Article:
Junior League’s Show House In Hartford’s West End A Medley Of Decorators’ Inspirations
By Nancy Schoeffler
Here’s an absolutely delicious recipe: Take a stately Georgian Revival home on a lovely street near Elizabeth Park in Hartford’s West End. Stir in the talents of scores of interior designers, decorators, upholsterers, painters, retailers, artists, landscape designers, gardeners and volunteers. Whip into a tantalizing confection of distinctive flavors.
Best of all, the result helps alleviate hunger in Hartford.
That’s the idea behind the Junior League Show House, which opens Saturday and runs through May 24. And it is a rare treat: The Junior League of Hartford produces a show house — the organization’s largest fundraiser — only once every three years. This is the 11th for the volunteer and community service organization of 450 women, according to president Kathleen Schuster.
During an advance look at the show house earlier this week, co-chairwomen Jodie Liddy and Vanessa Thomas explain that the Junior League generally prefers to choose a house that is on the market, to hold down the costs of moving out the occupants and storing their belongings. Last fall, they were talking with Susie Hatch, a sustaining member of the Junior League who is a real estate agent with William Raveis, about possible properties, when they hit on just the right place: Susie and Ross Hatch’s 6,700-square-foot house at 219 Kenyon St. was for sale.In a bit of kismet, it also turns out that the home once belonged to Betty and Robert C. Knox Jr., a family active in community service in Hartford. Betty served as the Junior League’s president in the 1940s.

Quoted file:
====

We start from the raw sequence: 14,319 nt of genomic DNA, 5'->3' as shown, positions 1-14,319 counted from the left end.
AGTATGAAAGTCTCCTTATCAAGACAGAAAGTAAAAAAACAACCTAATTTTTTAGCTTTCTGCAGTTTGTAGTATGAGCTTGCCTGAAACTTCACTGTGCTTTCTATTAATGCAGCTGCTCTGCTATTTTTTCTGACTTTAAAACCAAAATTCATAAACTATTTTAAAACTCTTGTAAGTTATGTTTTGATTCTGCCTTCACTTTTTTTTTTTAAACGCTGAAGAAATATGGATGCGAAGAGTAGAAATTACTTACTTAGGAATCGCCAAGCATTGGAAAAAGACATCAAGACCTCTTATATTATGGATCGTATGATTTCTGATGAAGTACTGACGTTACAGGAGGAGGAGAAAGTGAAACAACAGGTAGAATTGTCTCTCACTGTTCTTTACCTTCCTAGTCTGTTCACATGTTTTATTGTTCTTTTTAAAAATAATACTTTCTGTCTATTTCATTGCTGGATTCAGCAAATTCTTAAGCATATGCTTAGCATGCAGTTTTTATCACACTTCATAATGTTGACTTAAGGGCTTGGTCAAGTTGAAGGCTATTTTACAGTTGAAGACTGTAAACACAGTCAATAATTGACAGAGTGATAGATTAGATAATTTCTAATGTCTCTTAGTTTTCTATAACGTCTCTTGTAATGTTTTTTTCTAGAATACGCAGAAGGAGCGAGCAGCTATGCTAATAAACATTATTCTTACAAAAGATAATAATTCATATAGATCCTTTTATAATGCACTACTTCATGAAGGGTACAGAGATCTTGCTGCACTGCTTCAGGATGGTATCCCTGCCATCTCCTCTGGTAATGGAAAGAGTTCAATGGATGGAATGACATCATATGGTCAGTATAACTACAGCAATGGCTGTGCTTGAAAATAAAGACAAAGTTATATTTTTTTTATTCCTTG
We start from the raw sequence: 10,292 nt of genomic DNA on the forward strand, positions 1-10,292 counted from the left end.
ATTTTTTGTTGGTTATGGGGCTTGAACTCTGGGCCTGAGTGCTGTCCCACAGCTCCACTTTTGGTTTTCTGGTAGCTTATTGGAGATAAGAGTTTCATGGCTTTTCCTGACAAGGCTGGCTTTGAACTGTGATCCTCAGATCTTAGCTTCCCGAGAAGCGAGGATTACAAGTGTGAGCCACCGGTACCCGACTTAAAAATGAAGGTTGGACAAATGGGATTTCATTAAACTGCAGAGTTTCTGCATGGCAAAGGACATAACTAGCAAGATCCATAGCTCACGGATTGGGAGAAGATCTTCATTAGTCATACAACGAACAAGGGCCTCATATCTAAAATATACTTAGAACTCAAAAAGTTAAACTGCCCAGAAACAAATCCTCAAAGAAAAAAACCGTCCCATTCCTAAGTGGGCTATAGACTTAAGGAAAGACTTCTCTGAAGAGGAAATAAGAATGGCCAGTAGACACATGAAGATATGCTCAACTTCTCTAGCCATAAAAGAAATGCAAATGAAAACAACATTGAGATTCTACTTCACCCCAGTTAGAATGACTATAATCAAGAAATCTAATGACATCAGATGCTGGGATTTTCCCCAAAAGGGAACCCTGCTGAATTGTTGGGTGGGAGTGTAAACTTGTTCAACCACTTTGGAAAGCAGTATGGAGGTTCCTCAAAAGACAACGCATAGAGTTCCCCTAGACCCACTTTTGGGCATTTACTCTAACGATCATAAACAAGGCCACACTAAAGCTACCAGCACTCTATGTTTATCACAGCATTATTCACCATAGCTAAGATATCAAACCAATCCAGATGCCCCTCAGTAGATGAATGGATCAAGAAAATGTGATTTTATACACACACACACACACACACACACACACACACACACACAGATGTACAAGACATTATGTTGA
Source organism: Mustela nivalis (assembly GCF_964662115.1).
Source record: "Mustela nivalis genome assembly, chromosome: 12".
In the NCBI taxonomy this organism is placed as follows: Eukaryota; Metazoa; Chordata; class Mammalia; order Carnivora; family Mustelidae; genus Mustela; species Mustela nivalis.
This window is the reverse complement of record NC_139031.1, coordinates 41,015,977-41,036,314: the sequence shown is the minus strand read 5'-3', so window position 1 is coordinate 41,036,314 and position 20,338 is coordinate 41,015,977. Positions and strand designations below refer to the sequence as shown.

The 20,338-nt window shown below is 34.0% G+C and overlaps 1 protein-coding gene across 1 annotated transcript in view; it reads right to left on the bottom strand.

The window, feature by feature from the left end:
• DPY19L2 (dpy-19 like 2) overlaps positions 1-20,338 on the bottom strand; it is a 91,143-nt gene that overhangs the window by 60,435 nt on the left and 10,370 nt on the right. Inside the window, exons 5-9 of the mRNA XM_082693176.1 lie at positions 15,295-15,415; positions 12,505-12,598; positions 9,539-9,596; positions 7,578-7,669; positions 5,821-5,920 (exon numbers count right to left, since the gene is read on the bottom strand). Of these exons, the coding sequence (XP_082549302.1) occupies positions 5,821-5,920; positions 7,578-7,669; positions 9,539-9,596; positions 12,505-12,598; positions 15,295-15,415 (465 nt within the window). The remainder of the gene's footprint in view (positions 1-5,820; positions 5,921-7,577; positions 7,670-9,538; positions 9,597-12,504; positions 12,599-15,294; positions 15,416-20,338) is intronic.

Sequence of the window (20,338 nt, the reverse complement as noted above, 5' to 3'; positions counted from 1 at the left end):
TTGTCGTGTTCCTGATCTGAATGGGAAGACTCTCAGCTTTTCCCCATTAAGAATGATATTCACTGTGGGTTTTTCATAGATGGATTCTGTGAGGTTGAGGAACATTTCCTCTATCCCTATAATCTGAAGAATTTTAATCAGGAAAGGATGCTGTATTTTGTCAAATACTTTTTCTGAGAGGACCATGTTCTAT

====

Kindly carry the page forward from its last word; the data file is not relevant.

“We loved the flow,” Thomas says, “and the rooms are a nice size but not too large.” The house also was in excellent condition, Liddy says. “A lot of the houses we take over are in desperate need of help.” These were important considerations, Liddy says, because it costs the decorators a great deal to produce each space for the show house.
Designers submit storyboards for three areas they would like to decorate, Liddy and Thomas explain, and the Junior League’s interiors committee taps those who will do the honors.
A Mix Of Ingredients
What also makes the show house a rare treat is the mix of individual design approaches. Moving from room to room is a heady experience filled with surprises.
For example, the master bedroom by designer Sharon McCormick is in soothing shades of seaglass green, cream and rose, with silk draperies, silk pillows with crystal trim, a calming Farrow & Ball wallpaper, tufted chairs, an elaborate gilt mirror, a French Savonnerie rug and crystal chandeliers. The designer says she drew her inspiration from “Female Bather With Swan” a painting by Frederick Milton Grant, which she borrowed from the Cooley Gallery in Old Lyme. A swan is a traditional symbol of romance, McCormick says, and the room is indeed luxuriously romantic, right down to the elegant little rosettes she designed on the nickel radiator cover.
Meanwhile, down the hall is a small study or meditation room — in the completely different design aesthetic of Kathy Hayes, whose design company is The Inside Story — with terra cotta walls, a natural-edge desk, primitive acacia stools with butterfly joints, and an antique Japanese tansu, or shoe cabinet, in cypress that looks remarkably modern. The overall effect here is contemporary and organic.